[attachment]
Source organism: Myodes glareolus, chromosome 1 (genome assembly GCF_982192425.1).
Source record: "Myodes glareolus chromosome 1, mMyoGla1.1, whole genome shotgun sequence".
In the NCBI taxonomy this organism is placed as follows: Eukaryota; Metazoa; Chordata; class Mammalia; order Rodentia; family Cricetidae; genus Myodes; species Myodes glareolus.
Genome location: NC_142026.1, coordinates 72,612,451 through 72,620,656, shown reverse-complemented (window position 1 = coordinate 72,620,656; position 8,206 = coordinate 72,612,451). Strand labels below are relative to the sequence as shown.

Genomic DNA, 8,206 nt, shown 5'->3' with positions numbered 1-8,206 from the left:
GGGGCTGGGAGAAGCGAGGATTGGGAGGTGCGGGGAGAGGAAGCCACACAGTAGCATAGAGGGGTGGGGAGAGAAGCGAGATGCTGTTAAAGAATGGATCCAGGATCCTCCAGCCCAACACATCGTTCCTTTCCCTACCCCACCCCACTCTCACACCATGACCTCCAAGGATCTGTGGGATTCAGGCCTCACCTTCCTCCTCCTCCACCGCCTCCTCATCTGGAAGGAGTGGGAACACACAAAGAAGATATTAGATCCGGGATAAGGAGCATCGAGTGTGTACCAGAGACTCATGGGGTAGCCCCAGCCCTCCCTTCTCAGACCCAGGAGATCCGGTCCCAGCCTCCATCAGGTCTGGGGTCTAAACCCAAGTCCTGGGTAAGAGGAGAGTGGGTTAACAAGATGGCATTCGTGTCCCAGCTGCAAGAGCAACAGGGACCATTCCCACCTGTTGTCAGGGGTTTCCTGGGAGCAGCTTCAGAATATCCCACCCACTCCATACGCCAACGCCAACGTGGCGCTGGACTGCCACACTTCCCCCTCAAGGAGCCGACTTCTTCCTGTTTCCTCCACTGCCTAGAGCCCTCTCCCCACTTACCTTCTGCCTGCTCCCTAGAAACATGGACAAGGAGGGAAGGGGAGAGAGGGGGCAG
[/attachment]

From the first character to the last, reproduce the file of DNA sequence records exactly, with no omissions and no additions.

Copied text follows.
Source organism: Myodes glareolus, chromosome 1 (genome assembly GCF_982192425.1).
Source record: "Myodes glareolus chromosome 1, mMyoGla1.1, whole genome shotgun sequence".
In the NCBI taxonomy this organism is placed as follows: Eukaryota; Metazoa; Chordata; class Mammalia; order Rodentia; family Cricetidae; genus Myodes; species Myodes glareolus.
Genome location: NC_142026.1, coordinates 72,612,451 through 72,620,656, shown reverse-complemented (window position 1 = coordinate 72,620,656; position 8,206 = coordinate 72,612,451). Strand labels below are relative to the sequence as shown.

Genomic DNA, 8,206 nt, shown 5'->3' with positions numbered 1-8,206 from the left:
GGGGCTGGGAGAAGCGAGGATTGGGAGGTGCGGGGAGAGGAAGCCACACAGTAGCATAGAGGGGTGGGGAGAGAAGCGAGATGCTGTTAAAGAATGGATCCAGGATCCTCCAGCCCAACACATCGTTCCTTTCCCTACCCCACCCCACTCTCACACCATGACCTCCAAGGATCTGTGGGATTCAGGCCTCACCTTCCTCCTCCTCCACCGCCTCCTCATCTGGAAGGAGTGGGAACACACAAAGAAGATATTAGATCCGGGATAAGGAGCATCGAGTGTGTACCAGAGACTCATGGGGTAGCCCCAGCCCTCCCTTCTCAGACCCAGGAGATCCGGTCCCAGCCTCCATCAGGTCTGGGGTCTAAACCCAAGTCCTGGGTAAGAGGAGAGTGGGTTAACAAGATGGCATTCGTGTCCCAGCTGCAAGAGCAACAGGGACCATTCCCACCTGTTGTCAGGGGTTTCCTGGGAGCAGCTTCAGAATATCCCACCCACTCCATACGCCAACGCCAACGTGGCGCTGGACTGCCACACTTCCCCCTCAAGGAGCCGACTTCTTCCTGTTTCCTCCACTGCCTAGAGCCCTCTCCCCACTTACCTTCTGCCTGCTCCCTAGAAACATGGACAAGGAGGGAAGGGGAGAGAGGGGGCAG